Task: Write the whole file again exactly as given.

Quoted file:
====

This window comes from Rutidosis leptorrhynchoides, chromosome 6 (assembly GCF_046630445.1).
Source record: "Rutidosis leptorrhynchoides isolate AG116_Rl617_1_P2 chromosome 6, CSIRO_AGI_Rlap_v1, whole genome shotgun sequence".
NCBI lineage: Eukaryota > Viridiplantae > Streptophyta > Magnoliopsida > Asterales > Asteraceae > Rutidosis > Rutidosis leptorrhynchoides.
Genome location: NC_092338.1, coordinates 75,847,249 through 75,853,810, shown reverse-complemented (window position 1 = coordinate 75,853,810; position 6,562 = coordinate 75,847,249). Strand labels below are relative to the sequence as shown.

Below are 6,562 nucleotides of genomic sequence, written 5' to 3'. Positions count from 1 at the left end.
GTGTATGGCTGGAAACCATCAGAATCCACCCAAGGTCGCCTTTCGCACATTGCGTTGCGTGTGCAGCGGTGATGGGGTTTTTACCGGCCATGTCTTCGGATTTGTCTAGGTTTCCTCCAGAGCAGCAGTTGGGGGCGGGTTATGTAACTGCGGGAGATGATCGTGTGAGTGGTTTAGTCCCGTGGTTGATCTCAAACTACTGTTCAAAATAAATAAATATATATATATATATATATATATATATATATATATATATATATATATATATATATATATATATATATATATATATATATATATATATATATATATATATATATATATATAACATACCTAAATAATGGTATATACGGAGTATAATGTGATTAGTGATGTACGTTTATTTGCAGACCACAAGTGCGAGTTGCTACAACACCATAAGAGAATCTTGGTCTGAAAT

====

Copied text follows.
This window comes from Rutidosis leptorrhynchoides, chromosome 6 (assembly GCF_046630445.1).
Source record: "Rutidosis leptorrhynchoides isolate AG116_Rl617_1_P2 chromosome 6, CSIRO_AGI_Rlap_v1, whole genome shotgun sequence".
NCBI lineage: Eukaryota > Viridiplantae > Streptophyta > Magnoliopsida > Asterales > Asteraceae > Rutidosis > Rutidosis leptorrhynchoides.
Genome location: NC_092338.1, coordinates 75,847,249 through 75,853,810, shown reverse-complemented (window position 1 = coordinate 75,853,810; position 6,562 = coordinate 75,847,249). Strand labels below are relative to the sequence as shown.

Below are 6,562 nucleotides of genomic sequence, written 5' to 3'. Positions count from 1 at the left end.
GTGTATGGCTGGAAACCATCAGAATCCACCCAAGGTCGCCTTTCGCACATTGCGTTGCGTGTGCAGCGGTGATGGGGTTTTTACCGGCCATGTCTTCGGATTTGTCTAGGTTTCCTCCAGAGCAGCAGTTGGGGGCGGGTTATGTAACTGCGGGAGATGATCGTGTGAGTGGTTTAGTCCCGTGGTTGATCTCAAACTACTGTTCAAAATAAATAAATATATATATATATATATATATATATATATATATATATATATATATATATATATATATATATATATATATATATATATATATATATATATATATATATATATATATATATAACATACCTAAATAATGGTATATACGGAGTATAATGTGATTAGTGATGTACGTTTATTTGCAGACCACAAGTGCGAGTTGCTACAACACCATAAGAGAATCTTGGTCTGAAAT